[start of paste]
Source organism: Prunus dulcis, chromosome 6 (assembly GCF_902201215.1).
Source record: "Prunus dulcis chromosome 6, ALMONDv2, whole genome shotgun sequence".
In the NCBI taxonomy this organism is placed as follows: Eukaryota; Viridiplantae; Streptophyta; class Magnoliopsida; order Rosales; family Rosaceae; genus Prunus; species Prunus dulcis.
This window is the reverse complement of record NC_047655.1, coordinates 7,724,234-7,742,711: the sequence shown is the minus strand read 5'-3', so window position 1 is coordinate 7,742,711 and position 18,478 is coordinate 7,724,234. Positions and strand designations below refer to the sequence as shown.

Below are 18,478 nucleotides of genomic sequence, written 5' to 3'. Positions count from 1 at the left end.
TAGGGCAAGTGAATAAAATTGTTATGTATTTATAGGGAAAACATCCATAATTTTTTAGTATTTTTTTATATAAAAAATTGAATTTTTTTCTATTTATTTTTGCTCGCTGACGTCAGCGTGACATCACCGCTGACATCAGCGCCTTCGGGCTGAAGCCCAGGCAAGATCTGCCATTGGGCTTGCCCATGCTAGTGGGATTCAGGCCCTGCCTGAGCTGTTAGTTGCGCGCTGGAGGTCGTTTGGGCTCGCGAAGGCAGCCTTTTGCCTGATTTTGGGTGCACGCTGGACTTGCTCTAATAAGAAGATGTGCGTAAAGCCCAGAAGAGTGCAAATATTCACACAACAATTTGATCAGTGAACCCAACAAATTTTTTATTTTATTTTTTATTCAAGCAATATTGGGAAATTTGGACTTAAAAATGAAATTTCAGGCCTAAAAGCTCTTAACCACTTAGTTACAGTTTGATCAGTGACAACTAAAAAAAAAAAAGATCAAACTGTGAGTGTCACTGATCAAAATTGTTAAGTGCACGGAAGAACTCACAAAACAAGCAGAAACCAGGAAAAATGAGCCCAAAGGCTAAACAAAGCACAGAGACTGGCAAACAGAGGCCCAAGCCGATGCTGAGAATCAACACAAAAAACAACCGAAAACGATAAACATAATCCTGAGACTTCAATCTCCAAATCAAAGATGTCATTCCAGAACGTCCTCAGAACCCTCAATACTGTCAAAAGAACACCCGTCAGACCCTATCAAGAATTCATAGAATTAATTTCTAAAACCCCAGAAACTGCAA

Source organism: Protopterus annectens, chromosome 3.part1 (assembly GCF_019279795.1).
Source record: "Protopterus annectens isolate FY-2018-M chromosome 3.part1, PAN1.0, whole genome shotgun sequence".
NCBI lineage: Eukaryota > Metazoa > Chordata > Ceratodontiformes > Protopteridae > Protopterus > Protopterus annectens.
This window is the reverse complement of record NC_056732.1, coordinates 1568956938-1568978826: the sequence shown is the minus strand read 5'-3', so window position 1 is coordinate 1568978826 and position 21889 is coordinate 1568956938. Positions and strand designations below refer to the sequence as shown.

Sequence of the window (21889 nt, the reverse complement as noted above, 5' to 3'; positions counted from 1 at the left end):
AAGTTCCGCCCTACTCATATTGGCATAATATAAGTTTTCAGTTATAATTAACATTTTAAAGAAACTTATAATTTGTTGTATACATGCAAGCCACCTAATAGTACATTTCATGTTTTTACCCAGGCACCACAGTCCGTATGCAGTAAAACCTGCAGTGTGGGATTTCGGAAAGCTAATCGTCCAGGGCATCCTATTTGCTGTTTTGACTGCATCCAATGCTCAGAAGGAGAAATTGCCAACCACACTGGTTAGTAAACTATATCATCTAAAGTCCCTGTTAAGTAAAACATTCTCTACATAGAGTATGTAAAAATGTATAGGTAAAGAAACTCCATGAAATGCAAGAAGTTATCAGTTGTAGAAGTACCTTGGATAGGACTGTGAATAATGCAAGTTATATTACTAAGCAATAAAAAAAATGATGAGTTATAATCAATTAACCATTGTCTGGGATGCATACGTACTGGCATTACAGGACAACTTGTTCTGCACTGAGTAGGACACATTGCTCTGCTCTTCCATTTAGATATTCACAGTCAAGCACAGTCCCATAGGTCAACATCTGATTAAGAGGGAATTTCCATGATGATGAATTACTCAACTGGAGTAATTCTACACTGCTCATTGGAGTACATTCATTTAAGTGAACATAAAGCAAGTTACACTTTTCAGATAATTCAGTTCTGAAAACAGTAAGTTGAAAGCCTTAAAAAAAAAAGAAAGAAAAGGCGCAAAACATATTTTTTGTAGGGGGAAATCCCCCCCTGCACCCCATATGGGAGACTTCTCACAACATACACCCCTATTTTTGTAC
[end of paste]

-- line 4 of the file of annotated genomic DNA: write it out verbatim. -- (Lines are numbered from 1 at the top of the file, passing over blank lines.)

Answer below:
This window is the reverse complement of record NC_047655.1, coordinates 7,724,234-7,742,711: the sequence shown is the minus strand read 5'-3', so window position 1 is coordinate 7,742,711 and position 18,478 is coordinate 7,724,234. Positions and strand designations below refer to the sequence as shown.